I don’t know where my high school diploma is.
I’ve spent the past ten minutes trying to remember if I actually got a physical diploma. I must have. I graduated from high school. I walked across the stage in that ridiculous square hat. People clapped when my name was read.
It was very official.
And over the next few weeks, there will be millions of teenagers wearing their own ridiculous square hats as their names are read aloud and a bunch of strangers clap for them. They’ll receive their own degrees that they will probably misplace within the year.
Shortly before that part, they’ll hear a speech or two. A lot of these speeches will suck. The students will go in expecting a speech straight out of the movies. What they’ll get is a speech given by an 18-year-old who is probably neither a writer nor a speech giver.
Maybe they’ll get lucky.
But good or bad, the students will probably remember little to nothing of what was said during these speeches.
We had four speeches at our graduation ceremony, and I don’t remember any of them. This is especially sad because I gave one of them. All I remember is that my speech was about “the future” and it was terrible. The speech, not the future.
Even teenage-Timothy didn’t think it was great. And I was both a writer and an actor.
Today, I want to make amends for that. I want to give a proper message about the future after high school graduation. Having been out of high school for about a decade, I think I’m in a decent position to do so. That said…
A lot of people say a lot of things about high school graduation.
I saw one post on social this past week that said something like:
“Dear high school graduates, congratulations on getting through the easiest part of your lives.”
Sure, I laughed. But they’re missing the point. High school graduation isn’t really a celebration of what you’ve accomplished. If that were the case, college graduation parties would be a much bigger deal than they are.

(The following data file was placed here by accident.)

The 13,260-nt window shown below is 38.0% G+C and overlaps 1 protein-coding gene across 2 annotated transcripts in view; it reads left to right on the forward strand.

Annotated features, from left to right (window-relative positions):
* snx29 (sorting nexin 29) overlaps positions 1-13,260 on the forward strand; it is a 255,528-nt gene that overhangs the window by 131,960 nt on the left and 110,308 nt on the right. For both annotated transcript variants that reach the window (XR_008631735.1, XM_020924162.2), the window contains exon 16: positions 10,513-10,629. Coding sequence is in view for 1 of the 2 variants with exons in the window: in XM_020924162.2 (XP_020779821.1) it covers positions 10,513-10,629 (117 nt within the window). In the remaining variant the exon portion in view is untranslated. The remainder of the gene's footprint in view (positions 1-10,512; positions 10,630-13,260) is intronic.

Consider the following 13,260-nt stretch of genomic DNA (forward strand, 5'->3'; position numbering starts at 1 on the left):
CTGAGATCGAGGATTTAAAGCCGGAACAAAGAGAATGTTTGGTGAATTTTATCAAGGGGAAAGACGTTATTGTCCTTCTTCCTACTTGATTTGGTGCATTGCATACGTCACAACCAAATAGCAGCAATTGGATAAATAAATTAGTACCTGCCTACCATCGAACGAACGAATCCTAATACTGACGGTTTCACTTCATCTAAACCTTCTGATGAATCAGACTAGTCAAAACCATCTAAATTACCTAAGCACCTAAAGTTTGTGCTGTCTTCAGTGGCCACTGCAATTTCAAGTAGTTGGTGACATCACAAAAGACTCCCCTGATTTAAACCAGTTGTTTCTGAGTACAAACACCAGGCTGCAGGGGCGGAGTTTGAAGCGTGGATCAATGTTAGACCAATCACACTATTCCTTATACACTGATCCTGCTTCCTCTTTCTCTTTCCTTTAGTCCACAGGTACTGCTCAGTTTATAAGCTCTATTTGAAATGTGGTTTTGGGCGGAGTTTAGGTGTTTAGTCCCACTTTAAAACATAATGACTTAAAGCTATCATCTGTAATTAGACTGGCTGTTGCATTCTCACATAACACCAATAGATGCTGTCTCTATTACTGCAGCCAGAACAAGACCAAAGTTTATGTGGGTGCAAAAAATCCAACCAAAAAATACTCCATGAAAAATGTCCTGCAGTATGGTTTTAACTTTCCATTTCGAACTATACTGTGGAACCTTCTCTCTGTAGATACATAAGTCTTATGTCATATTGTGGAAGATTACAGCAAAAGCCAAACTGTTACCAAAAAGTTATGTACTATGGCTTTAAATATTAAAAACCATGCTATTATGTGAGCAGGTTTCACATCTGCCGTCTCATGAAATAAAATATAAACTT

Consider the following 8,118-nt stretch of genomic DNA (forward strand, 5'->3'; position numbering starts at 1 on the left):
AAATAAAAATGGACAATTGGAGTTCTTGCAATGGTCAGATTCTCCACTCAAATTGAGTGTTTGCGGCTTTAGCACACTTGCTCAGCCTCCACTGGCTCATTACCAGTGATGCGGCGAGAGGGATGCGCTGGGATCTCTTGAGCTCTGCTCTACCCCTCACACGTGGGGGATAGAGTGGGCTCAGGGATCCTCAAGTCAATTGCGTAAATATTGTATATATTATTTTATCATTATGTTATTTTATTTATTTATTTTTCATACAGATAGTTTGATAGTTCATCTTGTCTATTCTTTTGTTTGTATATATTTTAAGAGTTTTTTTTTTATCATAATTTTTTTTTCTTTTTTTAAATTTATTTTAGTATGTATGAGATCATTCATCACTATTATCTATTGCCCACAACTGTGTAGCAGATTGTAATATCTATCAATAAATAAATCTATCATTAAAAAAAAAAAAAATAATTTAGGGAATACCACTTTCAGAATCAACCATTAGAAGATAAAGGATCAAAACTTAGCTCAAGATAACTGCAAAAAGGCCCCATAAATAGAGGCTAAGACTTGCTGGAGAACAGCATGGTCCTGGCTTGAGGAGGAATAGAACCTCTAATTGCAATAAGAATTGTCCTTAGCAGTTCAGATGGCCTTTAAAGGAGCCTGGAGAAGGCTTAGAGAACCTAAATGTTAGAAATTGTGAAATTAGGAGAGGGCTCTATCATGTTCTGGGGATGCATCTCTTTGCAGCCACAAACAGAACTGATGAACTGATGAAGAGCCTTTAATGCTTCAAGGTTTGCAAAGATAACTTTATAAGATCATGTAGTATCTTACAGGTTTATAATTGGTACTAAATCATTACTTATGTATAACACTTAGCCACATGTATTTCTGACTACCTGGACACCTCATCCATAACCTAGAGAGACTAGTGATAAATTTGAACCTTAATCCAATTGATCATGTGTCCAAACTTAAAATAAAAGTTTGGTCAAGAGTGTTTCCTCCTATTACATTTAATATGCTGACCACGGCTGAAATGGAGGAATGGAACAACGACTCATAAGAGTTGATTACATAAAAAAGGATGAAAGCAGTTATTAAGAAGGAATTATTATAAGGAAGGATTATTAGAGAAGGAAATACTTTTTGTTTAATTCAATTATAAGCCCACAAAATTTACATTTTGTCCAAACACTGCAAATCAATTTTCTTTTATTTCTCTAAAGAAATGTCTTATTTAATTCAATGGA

High school graduation is a coming of age celebration. A rite of passage. What you’re really celebrating is what’s ahead of you while reflecting on what you’re leaving behind.
As a high school graduate, there’s a very good reason you should celebrate what’s ahead of you.
Upon graduating, you are more free to do anything than you ever have been or will ever be in your life.
I’m sure there’s exceptions to that, but for 90% of you, it’s true. Before this, you were tied up in school, in sports, in drama (either theatrically or just socially), in part-time jobs, and everything else that comes with grade school.
You’ve also spent your entire life under the management of your parents or guardians. As an 18-year-old, your parents can’t actually make you do anything anymore.
By law. Strings are cut, should you choose to cut them.
And chances are, at this age, you don’t have any debt. Hopefully. How the heck would you have debt as a teenager? If you do, get rid of that now.
You should know that at this moment, if you are a senior who just graduated from high school, you have a spectrum of possibilities before you that you will likely never see again. It’s as though you’ve been handed a blank sheet of paper and one of those ridiculously big crayon boxes that contains every color the human eye is capable of distinguishing.
On one hand, you should be cautious. That first line draw could lock you onto a path that proves very hard to undo. If you go to the wrong school, choose a bad major, take on debt or loans, go to jail, or murder someone, you will spend a lot of time fixing those situations.
Especially if you murder someone. Let’s not murder anyone.
On the other hand, you should be brave. There is so much you can do and so little to stand in your way of accomplishing it. You are unburdened, untainted.
You have the capabilities of an adult combined with the naïve-hopes and dreams of a child. That’s a powerful combination.
So do something with it. Now. With each year you let slip away, your dreams will only become harder to chase. For the next decade or two, additional responsibilities will be added upon you in a constant stream of lameness.
I’m not saying your chances for success (whatever success means to you) disappear once your teenage years are over. I’m just saying that now is the best time to start.
What are you waiting for?
Get off the internet and go make some stuff happen.
Oh, but before you leave the internet, if you’d like to know more about life after school, you can check out this book I wrote called That College Book. Despite the name, it’s not just about college. It’s really about post high-school life as a whole.